9. Autoimmune diseases (platelets at outset < o = 150,000 platelets/ml, Haemoglobin at study outset under or equal to 125 g/L in women and 135 g/L in men) 
Sample size

With the aim of being able to reject the null hypothesis with a statistical power of at least 80%, a significance level of 5% and a confidence level of (1-α) 95%, it was necessary to include 33 patients in each group. In addition to this, bearing in mind an estimated 10% percent withdrawal rate, it was believed necessary to recruit a total of 37 patients to each group.

Study variables

Sociodemographic variables were collected from the patients (age, sex, weight, height and body mass index, cause of osteoarthritis, radiographic evaluation of the osteoarthritis grade), medical history and results from tests (peripheral blood haemogram and PRP haemogram). The following were recorded: Harris Hip Score, VAS score, WOMAC score, responder-non responder (OARSI criteria, Fig. 1),9 analgesic consumption (type, frequency and daily dose defined at each visit). Cultures of the final PRP specimen were made. In its recommendation guidelines for the development of clinical trials in osteoarthritis the OARSI establishes that being a “responder” or “non-responder” to a treatment is an added indicator to functionality, overall evaluation and pain for assessment efficacy.9 Responders are considered to be those patients who present with an improvement ≥ 50% in pain or function or absolute change > 20 points or who meet with 2/3 of the following criteria: pain, function or overall patient assessment ≥ 20% or absolute change of  >10 points.

Fig. 1.

Consolidated Standards of Reporting Trials (CONSORT). Flow diagram.

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PRP obtainment and preparation protocol

The method of obtaining PRP manually through an open technique was completed complying with the necessary quality requirements in keeping with report V1/23052013 of the Spanish Agency for Medication and Healthcare Products (AEMPS for its initials in Spanish)10 and the ministerial document of Technical Requirements and Minimum Conditions for Haemodonation and for the Transfusion Centres and Services.11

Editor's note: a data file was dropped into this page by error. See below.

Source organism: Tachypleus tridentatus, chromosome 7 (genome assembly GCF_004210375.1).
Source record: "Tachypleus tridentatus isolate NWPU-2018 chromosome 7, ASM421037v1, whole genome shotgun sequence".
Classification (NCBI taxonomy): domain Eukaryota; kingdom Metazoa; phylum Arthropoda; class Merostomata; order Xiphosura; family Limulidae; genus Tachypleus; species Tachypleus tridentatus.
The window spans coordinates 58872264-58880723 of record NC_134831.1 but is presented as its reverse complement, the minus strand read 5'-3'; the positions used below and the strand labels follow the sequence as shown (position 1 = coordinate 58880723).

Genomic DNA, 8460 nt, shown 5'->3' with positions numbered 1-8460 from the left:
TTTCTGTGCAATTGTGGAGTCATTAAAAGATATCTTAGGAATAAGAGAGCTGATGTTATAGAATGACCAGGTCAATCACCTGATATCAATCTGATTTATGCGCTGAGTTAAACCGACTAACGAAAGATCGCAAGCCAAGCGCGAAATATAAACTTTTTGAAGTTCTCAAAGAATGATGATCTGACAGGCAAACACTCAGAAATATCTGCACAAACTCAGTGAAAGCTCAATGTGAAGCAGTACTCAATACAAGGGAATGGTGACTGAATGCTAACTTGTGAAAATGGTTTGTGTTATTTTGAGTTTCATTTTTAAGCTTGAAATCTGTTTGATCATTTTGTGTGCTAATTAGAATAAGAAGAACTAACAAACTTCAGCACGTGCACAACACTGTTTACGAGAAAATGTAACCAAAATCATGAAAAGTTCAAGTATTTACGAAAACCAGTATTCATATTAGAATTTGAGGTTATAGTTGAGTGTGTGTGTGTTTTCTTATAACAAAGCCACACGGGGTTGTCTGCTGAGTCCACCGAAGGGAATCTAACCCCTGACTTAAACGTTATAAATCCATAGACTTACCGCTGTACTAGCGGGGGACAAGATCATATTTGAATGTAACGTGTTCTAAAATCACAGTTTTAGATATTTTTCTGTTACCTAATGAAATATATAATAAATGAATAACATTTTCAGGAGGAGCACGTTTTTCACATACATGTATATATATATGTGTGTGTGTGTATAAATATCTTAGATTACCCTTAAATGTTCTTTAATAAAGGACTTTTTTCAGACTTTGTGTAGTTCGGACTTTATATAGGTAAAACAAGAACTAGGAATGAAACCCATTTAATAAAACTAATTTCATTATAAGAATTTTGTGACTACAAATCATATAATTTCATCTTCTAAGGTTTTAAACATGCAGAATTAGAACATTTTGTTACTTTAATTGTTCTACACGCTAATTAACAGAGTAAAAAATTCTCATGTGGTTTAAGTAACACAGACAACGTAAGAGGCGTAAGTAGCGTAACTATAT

The nursing staff obtained a blood sample (75 ml) from the antecubital fossa. A peripheral blood haemogram was obtained from this sample and to the remaining 70 ml was added 9 ml of sodium citrate. This was aliquoted into 7 sterile test tubes. The PRP preparation protocol was based in a simple centrifugation system, with plasmatic layer pipettes and activation with calcium chloride. One hundred grams was centrifuged for 10 minutes (Allegra X22 Centrifuge®). In a flow hood and complying with all sepsis recommendations, a pipette was used to select the upper plasma-rich fraction (2 ml of the supernatant). From the 14 ml of platelet-rich solution obtained, 5 ml was sent for blood count analysis, 2 ml to a culture and 1 ml was frozen at -80 °c. The remaining 6 ml were injection into the patient.

Hip infiltration protocol

Ultrasound-guided injection of the hip was performed in both groups, using an anterolateral approach (Fig. 2). The control group was injected with 60 mg/6 ml of hyaluronic acid through a prefilled syringe (Hialano G-F, Synvisc-One ®) and the intervention group was injected with 6 ml of plasma rich in intraarticular platelets (PRP group).

Fig. 2.

Ultrasound-guided injection technique of the hip with anterolateral approach.

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Statistical Analysis

Statistical analysis was performed with the SPSS version 15.0 (IBM, SPSS, Chicago, Illinois, United States) software. The categorical variables were shown as frequencies and/or percentages and the quantitative ones as medians/interquartile ranges or mean  ± SD. To compare the quantitative variables the Student t-test was used or the Man-Whitney U test depending on its adjustment or non adjustment to normality. In the case of categorical variables the Chi square test or exact Fisher tests was used. A p value of .05 was considered statistically significant for all calculations. An analysis of the qualitative variable of efficacy was performed, considering the variable responder (yes or no), WOMAC, HHS and VAS, among the two treatment groups in each visit. For tendency analysis the Wilks Lambda test was used.

To analyse the correlation between the concentration of platelets and leukocytes with the clinical response of the patient, the bivariate Pearson correlation test or its non parametric alternative (Spaarman Rho test) was used. This evaluation was performed by measuring the WOMAC, HHS, VAS and responder-non responder scales in all visits in the experimental treatment group (PRP).

To assess the clinical factors which impact the clinical response to treatment the effect of the variables was analysed using the logistic regression multivariate study.

Ethical aspects